Where can you simultaneously submit nonfiction copy? Daily newspapers, their weekly supplements, and to some religious, regional, and in-flight magazines.
Newspapers don’t buy much from freelancers anymore. Travel is the most sought, but some also buy op ed pieces, food, reviews, and ecology and computer specials.
Travel is the easiest type of writing to sell. Almost all newspapers regularly feature travel, and for you, if you keep receipts and can justify your expenses for trips, the costs can be deducted from your taxes.
With the exception of the “national newspapers” like the Wall Street Journal, New York Times, and USA Today, you can simultaneously send the same manuscript, unqueried, to newspaper travel sections in cities where papers don’t overlap in circulation or distribution. (For most, primary circulation doesn’t extend beyond 100 miles.)
Where they do overlap, using Chicago as an example, you might send it to the Tribune first; if rejected, to the Sun-Times next, and, if still rejected, simultaneously to the newspapers in Milwaukee, Arlington Heights, and South Bend, Indiana, which are too close to Chicago to buy simultaneously what appears in the dominant metropolitan daily but, separately, don’t overlap. Create a national list of separate circulation spheres and submit. If there are overlappers, do them one at a time until one says yes or you run out of newspapers in that area!
The pay for newspaper travel is fairly low: $85-150 per article bought, plus $10-$25 per black and white photo used. Color is seldom purchased from freelancers, but it can earn $25-100 per shot used. The good news: if one newspaper is interested in the manuscript, often several more are too—and often about half of those will also buy from one to four photos.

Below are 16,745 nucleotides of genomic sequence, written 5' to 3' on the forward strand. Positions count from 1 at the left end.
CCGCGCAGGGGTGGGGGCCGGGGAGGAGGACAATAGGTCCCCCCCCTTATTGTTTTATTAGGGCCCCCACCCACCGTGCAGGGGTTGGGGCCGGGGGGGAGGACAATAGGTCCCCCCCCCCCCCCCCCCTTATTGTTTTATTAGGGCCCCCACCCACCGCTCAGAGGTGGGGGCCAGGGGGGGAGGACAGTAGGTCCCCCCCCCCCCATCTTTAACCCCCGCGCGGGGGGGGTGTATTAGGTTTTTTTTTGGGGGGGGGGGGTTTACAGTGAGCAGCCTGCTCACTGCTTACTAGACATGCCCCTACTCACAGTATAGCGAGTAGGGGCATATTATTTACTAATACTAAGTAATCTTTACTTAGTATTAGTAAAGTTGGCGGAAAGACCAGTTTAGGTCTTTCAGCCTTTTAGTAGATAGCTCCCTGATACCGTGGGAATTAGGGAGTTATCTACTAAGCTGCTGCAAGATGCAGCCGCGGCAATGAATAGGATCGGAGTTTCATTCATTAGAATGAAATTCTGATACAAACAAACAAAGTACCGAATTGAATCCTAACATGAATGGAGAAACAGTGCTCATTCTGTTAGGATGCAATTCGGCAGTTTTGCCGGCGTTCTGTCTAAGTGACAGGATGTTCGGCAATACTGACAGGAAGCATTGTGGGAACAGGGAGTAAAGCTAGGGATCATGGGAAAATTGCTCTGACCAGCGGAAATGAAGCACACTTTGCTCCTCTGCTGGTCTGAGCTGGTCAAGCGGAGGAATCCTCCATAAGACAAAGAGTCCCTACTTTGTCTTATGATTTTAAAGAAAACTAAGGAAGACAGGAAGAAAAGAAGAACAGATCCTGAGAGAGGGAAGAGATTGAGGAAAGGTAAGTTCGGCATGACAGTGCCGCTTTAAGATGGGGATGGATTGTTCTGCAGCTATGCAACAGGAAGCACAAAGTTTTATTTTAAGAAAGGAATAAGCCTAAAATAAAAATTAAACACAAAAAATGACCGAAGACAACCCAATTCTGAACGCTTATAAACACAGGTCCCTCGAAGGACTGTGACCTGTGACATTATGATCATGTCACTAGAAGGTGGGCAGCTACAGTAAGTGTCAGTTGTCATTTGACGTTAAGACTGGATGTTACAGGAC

At the outset don’t compete against the travel editors by sending full-length articles several thousand words long. The editor usually writes the main piece—or buys it from another travel editor. Given a choice between his or her own article, another editor’s, or yours, guess who loses? Shoot for one of the many “second” articles regularly bought from freelancers. Keep yours in the 1,000-1,600-word range, preferably about 1,250, at least until your name is well known and your writing respected.
I go into this in great detail in my Travel Writer’s Guide. It also includes “365 Ideas for Travel Articles.”
Newspaper Weekly Supplements
Submitting to newspaper weekly supplements follows the same rule, except the items may be longer. Again, send only to those where circulation or distribution don’t overlap. If you wish to sell to Parade, Family Weekly, or a similar national supplement, try them one at a time first. If there are no takers, you can submit the article simultaneously to the regional newspapers.